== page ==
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Bergamot & Borage
by Rachel McLeod

Bergamot, Beebalm and Oswego Tea...so many names for the same plant that it can be confusing. This is one reason for being familiar with the botanical name, which is Monarda didyma.

All the names have significance and refer to the plant's history and properties. The botanical name arose from the plant being described in an early herbal by a Dr. Nicholas Monardes. The name oswego tea was acquired because the plant was native to the swamps of the Oswego region of New York and was introduced to the settlers by the Oswego Indians. It was generally used as a tea after the Boston Tea Party, when the pioneers were protesting against a tax on Indian tea.

bergamotThe names bergamot and beebalm came from the herbal qualities of the plant. The name bergamot is because its scent is reminiscent of the Bergamot Orange. Finally, the name beebalm comes from the fact that the flowers attract bees, especially bumble bees and hummingbirds.

Above all, bergamot (Monarda didyma) is a marvellous perennial plant for our gardens. This is one of the few herbs that has really showy flowers. Its flaming red flowers appear in mid summer and last for weeks. As well as the original red, there are cultivars of magenta, pink and white and more are being added. There are 12 listed in a local perennial plant catalogue. I find the magenta and pink cultivars are taller and much more vigorous than the red, but this may be the soil conditions.

Bergamot is a member of the Mint family and like mints, spreads by runners, though fortunately it is not as aggressive. It needs a loose soil with lots of leaf mold and compost. It is shallow rooted so whether it grows in sun or shade it does need plenty of moisture. Propagation is easy both by division and by taking cuttings of the runners. An established plant should be divided every three or four years to prevent the centre from dying out and leaving an ugly gap. Use the outer, younger shoots to start a new clump and throw away the older and more woody stems.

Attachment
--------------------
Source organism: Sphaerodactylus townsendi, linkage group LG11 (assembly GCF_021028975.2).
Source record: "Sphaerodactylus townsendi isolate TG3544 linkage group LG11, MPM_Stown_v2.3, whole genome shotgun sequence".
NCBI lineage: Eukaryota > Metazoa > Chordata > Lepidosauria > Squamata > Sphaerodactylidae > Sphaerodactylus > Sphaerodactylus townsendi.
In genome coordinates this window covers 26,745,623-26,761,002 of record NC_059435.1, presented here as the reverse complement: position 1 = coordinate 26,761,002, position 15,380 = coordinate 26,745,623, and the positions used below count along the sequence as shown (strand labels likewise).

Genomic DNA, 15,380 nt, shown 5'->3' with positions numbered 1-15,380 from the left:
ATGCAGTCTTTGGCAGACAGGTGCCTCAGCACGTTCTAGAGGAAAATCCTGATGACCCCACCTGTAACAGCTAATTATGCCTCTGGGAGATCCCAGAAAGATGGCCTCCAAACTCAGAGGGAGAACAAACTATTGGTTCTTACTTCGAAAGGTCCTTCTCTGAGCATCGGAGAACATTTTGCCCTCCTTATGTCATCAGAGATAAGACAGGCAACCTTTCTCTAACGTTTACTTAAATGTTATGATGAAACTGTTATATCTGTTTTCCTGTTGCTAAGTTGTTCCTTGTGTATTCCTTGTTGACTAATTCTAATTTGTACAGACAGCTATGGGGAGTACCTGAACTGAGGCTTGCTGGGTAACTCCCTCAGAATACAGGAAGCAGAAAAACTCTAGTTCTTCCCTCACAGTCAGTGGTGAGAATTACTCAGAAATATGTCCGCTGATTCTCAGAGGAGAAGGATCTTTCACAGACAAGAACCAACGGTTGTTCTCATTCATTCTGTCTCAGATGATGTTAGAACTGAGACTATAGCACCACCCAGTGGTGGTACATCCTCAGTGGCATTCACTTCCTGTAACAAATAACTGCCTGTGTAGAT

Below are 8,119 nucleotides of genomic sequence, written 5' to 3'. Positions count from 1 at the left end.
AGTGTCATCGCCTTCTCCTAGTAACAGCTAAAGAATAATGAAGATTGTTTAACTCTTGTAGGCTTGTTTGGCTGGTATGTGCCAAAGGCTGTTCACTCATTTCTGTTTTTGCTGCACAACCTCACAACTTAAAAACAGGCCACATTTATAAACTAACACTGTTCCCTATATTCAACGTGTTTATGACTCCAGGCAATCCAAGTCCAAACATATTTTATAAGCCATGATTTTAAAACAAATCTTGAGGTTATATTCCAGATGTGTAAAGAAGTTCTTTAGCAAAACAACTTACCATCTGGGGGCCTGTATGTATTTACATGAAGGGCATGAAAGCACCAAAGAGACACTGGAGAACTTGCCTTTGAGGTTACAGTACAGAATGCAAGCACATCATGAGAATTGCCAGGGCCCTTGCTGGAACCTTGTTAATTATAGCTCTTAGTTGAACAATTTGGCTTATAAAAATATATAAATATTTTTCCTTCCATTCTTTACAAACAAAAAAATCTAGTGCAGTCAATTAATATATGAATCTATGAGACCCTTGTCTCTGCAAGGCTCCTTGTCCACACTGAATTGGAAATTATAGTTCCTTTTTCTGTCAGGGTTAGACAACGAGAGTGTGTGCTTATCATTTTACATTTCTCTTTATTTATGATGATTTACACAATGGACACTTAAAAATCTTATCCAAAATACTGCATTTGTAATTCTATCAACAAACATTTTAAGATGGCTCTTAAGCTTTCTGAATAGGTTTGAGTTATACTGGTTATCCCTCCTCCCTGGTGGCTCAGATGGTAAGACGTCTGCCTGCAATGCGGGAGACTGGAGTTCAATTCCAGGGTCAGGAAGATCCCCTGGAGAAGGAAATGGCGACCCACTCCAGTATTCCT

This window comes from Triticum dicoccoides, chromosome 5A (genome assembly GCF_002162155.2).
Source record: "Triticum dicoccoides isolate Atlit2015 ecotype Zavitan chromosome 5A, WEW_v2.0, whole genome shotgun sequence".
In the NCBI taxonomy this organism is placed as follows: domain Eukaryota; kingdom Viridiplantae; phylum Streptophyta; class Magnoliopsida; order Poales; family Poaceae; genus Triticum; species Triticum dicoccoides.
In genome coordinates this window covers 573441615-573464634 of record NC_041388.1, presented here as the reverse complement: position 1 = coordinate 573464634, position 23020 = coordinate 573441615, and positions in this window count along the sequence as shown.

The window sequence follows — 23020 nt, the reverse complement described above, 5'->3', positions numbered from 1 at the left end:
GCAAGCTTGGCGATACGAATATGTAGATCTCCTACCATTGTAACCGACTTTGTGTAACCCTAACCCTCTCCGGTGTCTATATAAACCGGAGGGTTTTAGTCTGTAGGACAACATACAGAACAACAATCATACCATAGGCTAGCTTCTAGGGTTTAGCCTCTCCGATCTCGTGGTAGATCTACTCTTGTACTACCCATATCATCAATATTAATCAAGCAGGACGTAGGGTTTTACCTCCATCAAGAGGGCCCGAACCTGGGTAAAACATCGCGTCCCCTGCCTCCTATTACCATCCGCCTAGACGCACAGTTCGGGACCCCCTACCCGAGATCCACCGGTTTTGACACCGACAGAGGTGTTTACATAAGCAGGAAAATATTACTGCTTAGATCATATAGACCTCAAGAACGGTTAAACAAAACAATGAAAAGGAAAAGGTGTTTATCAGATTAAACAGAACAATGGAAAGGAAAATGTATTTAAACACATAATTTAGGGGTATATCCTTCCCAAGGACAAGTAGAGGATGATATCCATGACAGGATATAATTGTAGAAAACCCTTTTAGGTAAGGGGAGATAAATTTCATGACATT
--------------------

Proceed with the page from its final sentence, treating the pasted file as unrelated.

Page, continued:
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Both leaves and flowers are used for tea, either fresh or dried. Because of its scent, the tea is slightly reminiscent of Earl Grey tea, which is flavoured with the oil from the bergamot orange. It either can be used on its own or included in a mix of herbs such as lemon balm, mint or costmary. If the flowers are used, the red will color the tea.

It is hard to harvest a herb that looks so lovely, but if you do cut down the first flowers to dry for teas, the plant may well flower a second time before fall – if well watered and composted.

Although the red beebalm is the one most often seen in our gardens, there is a native beebalm – Monarda fistulosa – which is a much smaller plant with lavender blooms. It grows in abandoned fields and is an excellent choice for a meadow setting. It can stand much drier conditions and more competition than the garden beebalm.

Flowering at about the same time as bergamot is our next herb, borage (Borage officinalis). Borage is as blue as the bergamot canborage be fiery red. However, borage is an annual and during the course of its short life it will grow into a large, untidy, rough-leafed plant with sky-blue flowers. I find borage too messy and “scrubbly”, ( a word I coined many years ago to describe the rough, prickly texture of its leaves and stems) to allow much space for it in the herb garden. One or two plants that have self-seeded and grown from the previous summer are allowed to stay in my garden. I use the blue flowers as a decoration for cold soups, open-faced sandwiches or to float in a punch. The petals are joined and surround a cone of black stamens. With care, but quite easily, the whole corolla can be lifted off its receptacle and laid out as an edible decoration.

Borage has a large seed and if it is not already in your garden, it is easy to start. It will germinate and grow fast, so it is best to wait until the danger of frost is over. Choose a place where it can self-seed each year. Although it prefers full sun, it will manage with less. The whole plant is edible and the leaves taste slightly of cucumber. Very young leaves can be used in salads; older leaves can be cooked like spinach or used for tea. The tea, according to Pliny and many other herbalists, will be cheering and stimulating. Maybe I should grow more of it!

Rachel McLeod founded Kiln Farm Herb Garden in Puslinch, Ontario in 1974.

 

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